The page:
Researchers Find a New Avenue to Combat Biofilm Threat
A team of researchers at The University of Texas at Austin and other institutions have unlocked a clue about how bacteria form biofilms.
U.S. Centers for Disease Control
Bacterial biofilms – dense colonies of bacteria that form nearly impenetrable structures on solid surfaces – are an increasing danger. They are believed to cause millions of infections every year, leading to deaths, illness and higher health care costs, including for people with implanted medical devices.
Biofilms are particularly prevalent in medical devices inside the human body, such as knee replacements, pacemakers and catheters. Once a biofilm forms, it’s virtually impossible to get rid of. Antibiotics have no effect. Immune cells can’t combat it.
A team of researchers at The University of Texas at Austin and other institutions have unlocked a clue about how bacteria form biofilms. The discovery may eventually lead to new coatings on medical devices that will help put a stop to biofilm formation.
In a recent paper in npj Biofilms and Microbiomes, the team found that bacteria that land on thicker, softer gel coatings are less likely to receive the signal to start forming a biofilm when compared with bacteria on thinner, more rigid coatings.
“When bacteria encounter a solid surface, they receive signals and their gene expression changes so that they start forming biofilms,” said Vernita Gordon, an associate professor of physics at UT Austin and corresponding author of the paper. “We wanted to find out what it is about the surface that sends that signal.”
The researchers found that the bacteria experienced mechanical changes when they came into contact with certain solid surfaces. Picture the bacteria like tiny beanbags tossed on either a fluffy pillow or a cloth-covered table. Both are landing on cloth, and eventually each beanbag will squish, but the beanbag landing on the table will squish more. The more the bacteria squish, the stronger the signal that the bacteria has landed on a solid surface. That signal is what prompts the bacteria to begin to turn into a biofilm.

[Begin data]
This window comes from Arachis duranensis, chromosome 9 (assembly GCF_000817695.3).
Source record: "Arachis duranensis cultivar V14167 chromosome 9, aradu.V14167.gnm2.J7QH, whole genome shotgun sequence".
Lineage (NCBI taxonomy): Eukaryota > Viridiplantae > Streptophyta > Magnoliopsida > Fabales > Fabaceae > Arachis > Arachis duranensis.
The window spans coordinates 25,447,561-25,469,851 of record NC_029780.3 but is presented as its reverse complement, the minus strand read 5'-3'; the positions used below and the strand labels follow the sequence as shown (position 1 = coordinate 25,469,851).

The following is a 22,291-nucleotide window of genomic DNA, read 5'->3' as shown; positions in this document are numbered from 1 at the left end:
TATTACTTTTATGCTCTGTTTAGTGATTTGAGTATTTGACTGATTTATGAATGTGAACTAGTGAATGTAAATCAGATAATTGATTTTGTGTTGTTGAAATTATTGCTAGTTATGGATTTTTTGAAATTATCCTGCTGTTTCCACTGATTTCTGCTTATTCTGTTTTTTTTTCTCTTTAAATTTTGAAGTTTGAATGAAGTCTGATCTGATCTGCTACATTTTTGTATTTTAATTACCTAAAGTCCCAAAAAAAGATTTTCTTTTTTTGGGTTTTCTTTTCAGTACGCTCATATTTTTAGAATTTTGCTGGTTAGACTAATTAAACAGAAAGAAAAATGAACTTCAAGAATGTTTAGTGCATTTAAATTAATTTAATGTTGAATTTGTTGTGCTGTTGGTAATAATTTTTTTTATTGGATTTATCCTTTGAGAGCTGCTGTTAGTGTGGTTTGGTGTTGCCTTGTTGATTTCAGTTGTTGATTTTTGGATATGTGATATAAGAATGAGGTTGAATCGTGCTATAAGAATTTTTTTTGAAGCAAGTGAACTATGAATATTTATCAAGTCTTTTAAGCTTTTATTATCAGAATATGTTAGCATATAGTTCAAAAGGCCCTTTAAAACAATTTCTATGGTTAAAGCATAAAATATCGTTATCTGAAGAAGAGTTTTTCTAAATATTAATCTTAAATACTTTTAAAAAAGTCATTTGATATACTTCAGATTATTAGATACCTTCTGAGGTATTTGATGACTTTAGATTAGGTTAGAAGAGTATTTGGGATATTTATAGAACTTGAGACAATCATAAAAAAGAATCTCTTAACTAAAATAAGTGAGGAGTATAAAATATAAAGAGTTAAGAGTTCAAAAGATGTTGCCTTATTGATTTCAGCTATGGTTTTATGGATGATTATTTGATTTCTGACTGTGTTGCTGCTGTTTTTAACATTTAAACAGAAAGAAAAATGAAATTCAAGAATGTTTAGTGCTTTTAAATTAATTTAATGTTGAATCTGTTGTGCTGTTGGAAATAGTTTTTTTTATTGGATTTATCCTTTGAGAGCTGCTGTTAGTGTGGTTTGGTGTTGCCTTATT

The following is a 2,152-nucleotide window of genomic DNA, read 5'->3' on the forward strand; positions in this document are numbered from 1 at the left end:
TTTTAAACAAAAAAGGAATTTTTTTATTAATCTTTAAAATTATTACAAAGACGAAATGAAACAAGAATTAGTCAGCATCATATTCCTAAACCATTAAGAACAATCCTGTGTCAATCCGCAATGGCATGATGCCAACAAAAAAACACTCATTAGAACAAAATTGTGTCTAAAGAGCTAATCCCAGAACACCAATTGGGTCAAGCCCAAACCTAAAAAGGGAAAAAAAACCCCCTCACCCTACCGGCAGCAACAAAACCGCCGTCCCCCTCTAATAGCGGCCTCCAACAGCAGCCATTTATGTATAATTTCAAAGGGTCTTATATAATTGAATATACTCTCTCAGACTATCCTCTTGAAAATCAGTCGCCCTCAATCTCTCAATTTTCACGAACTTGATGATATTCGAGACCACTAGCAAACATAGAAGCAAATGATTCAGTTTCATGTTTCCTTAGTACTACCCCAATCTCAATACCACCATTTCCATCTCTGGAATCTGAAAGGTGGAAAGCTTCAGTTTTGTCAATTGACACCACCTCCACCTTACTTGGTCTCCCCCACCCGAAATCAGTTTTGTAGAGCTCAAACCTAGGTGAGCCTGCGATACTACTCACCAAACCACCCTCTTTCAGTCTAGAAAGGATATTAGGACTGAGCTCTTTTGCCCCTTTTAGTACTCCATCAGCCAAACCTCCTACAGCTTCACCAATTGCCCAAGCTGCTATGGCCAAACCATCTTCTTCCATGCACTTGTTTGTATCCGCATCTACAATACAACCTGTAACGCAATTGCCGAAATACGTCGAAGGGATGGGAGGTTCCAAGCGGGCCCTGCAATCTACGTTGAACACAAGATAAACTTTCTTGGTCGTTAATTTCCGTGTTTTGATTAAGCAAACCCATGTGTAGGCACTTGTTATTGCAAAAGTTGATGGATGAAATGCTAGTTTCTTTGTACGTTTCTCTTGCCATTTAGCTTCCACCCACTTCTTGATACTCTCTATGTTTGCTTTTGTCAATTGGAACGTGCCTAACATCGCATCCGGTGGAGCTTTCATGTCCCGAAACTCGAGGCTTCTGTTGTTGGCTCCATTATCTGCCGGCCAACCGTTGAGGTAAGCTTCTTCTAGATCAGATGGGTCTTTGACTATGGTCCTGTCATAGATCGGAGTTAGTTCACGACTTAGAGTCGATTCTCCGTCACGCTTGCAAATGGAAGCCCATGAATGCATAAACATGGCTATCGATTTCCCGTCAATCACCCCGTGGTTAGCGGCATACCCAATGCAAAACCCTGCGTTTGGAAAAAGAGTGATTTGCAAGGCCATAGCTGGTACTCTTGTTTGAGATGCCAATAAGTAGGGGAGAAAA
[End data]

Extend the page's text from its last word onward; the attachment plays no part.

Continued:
The team experimented with different gel coatings on rigid materials. The gels were identical on their surfaces but were different thicknesses. The researchers found that the thicker the gel, the less the bacteria experienced the mechanical changes and the less likely they were to form biofilms. The thinner films were more likely to cause the bacteria to squish and form biofilms.
“Medical devices are generally made of materials that are stiffer than the living tissues around them,” Gordon said. “There’s been a lot of discussion about coatings on devices to prevent biofilms, like antibiotics or antimicrobials. Bacteria eventually develop resistance to these, though. But what if we could prevent bacteria from ever discovering there was a solid surface there in the first place?”
That’s why Gordon and her team have focused on the physical properties of materials and how bacteria interact with them. If physical properties could be combined with antibiotics or chemical repellants, coatings on medical devices could protect against biofilms from multiple angles, making it less likely that bacteria would adapt and circumvent the preventative measures.
“We’re working to grow this research into real-world impact,” Gordon said. “The next step is to work with materials scientists and engineers to experiment with coatings on devices, and we’re looking to do that with catheters.”
Liyun Wang, Yu-Chen Wong, Joshua M. Correira, Megan Wancura, Katherine A. Brown, Berkin Dortdivanlioglu, Lauren Webb and Elizabeth Cosgriff-Hernandez of UT Austin, Chris J. Geiger, Shanice S. Webster and George A. O’Toole of Dartmouth College, Ahmed Touhami of The University of Texas Rio Grande Valley and Benjamin J. Butler and Richard M. Langford of University of Cambridge also contributed to the research. The research was funded by the Cystic Fibrosis Foundation, the National Science Foundation, the National Institutes of Health, The University of Texas Planet Texas 2050 Bridging Barriers Initiative and a UT College of Natural Sciences Spark Grant.